I agree with what Shankar in that some people still love the "in store" experience of shopping. Like my wife for example. Shopping isn't shopping, its entertainment!

As to what Shankar said about private labels, he is correct in that they will be increasingly important. They will need to be positioned as cool and stylish in the media (including social). Many folks I talk to think the Arizona label (by JCPenney) is a National Brand. The company has done a great job of consistantly positioning it as a lifestyle across their GMA's. In their merchandise presentation they position the collection separate from their national brands and put the "look" together as a lifestyle. The other day at Kohls I saw a customer ask a sales associate "where are your Arizona jeans?"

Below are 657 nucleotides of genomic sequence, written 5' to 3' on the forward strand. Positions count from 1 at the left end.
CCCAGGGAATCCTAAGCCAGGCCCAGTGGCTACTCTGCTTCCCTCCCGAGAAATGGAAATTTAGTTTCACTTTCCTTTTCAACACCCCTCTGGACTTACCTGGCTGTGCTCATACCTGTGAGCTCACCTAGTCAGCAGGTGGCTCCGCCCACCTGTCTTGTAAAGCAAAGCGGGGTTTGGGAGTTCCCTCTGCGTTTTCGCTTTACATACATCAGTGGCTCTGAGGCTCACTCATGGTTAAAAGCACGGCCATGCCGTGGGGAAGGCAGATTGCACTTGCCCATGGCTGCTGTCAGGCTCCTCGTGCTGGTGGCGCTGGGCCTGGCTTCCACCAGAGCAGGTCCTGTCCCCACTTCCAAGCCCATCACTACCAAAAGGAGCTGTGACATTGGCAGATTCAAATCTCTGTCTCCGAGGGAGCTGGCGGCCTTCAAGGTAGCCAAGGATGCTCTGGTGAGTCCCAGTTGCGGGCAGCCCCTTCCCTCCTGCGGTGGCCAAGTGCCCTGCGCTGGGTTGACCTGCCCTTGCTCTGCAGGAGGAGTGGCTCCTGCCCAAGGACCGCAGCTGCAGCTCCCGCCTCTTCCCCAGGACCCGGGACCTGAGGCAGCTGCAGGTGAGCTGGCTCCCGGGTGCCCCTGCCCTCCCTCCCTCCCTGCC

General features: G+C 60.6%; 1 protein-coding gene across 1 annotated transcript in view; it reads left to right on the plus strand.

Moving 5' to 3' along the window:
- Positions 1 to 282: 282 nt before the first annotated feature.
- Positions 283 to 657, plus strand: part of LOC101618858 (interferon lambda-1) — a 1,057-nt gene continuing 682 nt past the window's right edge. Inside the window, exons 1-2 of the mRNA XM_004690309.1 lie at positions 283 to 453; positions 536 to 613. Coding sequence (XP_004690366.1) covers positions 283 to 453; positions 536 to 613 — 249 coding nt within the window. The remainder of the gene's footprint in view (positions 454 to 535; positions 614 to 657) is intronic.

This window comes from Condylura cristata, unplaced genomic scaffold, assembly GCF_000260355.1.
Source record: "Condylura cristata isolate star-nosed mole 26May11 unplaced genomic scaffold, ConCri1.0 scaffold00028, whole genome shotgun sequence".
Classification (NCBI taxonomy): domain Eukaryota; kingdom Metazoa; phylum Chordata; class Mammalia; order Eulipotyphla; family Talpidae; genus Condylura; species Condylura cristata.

Now more than ever it will be important to leverage near real time Private Label development tools and software such as Oracle Trade Management and MicroStrategy BI to have advanced analytics to understand what actual landed costs will be on proposed new items. With production, raw materials and transportation costs rising overseas, it will be important for the private brands to continue to have a "significant" pricing and value proposition to compete with the "off pricing" of the national brands. It is coming to the point where it may be an advantage to sourcing some private label that was formerly imported, domestically.

The point David makes that prices are quickly and easily compared on mobile phones is a risk to overall Gross Margin is well taken.